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St Leonards church, which ceased to function as a place of worship last year.

Science-on-Sea: a flagship proposal for the Town Deal

Science-on-Sea is Hastings Urban Design Group’s proposal for the Town Deal, taking advantage of the town’s many connections with the sea. The cultural and scientific hub and visitor attraction would be centred on the redundant St Leonards church building on the sea front. Nick Terdre reports.

Science-on-Sea – one of 40 plus proposals submitted to the Town Deal board – involves drawing on Hastings’ many maritime links to create a vibrant visitor hub, including possibly a new home for the Science Museum’s mothballed maritime gallery. It would be housed in and around the redundant and, as Hastings Urban Design Group reminds us, maritime-themed St Leonards church on the sea front just west of the Royal Victoria Hotel.

“Hastings’ greatest strength and selling point is its maritime character, reflected in British national history, our fishing fleet and our heritage as one of the earliest seaside resorts,” the independent town-planning group says.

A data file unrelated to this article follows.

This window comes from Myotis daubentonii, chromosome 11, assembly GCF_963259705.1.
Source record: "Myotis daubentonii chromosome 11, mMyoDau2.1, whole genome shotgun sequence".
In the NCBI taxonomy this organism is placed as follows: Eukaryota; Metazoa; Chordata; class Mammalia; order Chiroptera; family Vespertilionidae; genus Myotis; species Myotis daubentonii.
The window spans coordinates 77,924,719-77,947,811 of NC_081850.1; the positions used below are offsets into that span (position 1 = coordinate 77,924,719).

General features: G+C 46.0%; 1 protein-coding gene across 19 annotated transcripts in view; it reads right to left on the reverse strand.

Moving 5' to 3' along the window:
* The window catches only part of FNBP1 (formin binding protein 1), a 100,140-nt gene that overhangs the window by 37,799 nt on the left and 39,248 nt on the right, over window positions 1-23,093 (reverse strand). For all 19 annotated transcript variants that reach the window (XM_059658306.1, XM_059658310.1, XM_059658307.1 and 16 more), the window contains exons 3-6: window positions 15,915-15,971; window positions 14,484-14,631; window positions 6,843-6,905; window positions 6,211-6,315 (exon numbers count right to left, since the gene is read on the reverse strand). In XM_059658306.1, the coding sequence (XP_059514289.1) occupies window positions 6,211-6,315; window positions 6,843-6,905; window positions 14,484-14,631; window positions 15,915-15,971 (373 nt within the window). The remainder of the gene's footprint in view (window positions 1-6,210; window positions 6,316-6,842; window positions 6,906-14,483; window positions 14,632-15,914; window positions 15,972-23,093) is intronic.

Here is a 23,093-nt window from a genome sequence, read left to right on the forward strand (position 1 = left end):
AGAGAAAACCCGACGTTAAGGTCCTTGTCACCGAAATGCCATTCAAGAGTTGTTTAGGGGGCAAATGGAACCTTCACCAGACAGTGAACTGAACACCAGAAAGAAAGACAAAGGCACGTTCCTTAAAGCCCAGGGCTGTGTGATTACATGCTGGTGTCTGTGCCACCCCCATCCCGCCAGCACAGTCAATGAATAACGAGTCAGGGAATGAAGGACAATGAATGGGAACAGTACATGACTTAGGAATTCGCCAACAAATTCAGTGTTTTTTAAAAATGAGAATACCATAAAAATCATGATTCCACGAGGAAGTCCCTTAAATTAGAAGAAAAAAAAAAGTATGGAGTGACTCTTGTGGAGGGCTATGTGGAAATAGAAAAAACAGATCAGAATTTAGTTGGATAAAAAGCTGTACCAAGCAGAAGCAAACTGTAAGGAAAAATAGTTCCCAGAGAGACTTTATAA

“Look to the future. Even before COVID more people were seeking ‘staycations’ in interesting and attractive places on the coast. A Marine Conservation Area has been declared which will expand our knowledge about and interest in what is in the sea – to be exploited or protected. Hastings faces the busiest shipping lanes in the world with sight-seeing cruise ships and many traffic management concerns.

“The Town should grasp these and other potential opportunities.”

The project is costed at £2.5m, one tenth of the £25m offered to Hastings as part of the government’s Town Deal, which is intended to give a much needed regeneration boost to towns to revive their local economies.

The initiative was launched before the coronavirus struck, but the lengthy lockdown it occasioned has made the need for a helping hand more urgent, and the Town Deal board recently submitted four proposed projects in an accelerated bidding for a £1m pot offered in advance of the main scheme.

Maritime personality

Hastings’ maritime personality should underpin and shape the investment plan which the board is due to submit by end January, with the Science-on-Sea proposal as its flagship project, HUDG suggests. The proposal already has the backing of various necessary parties.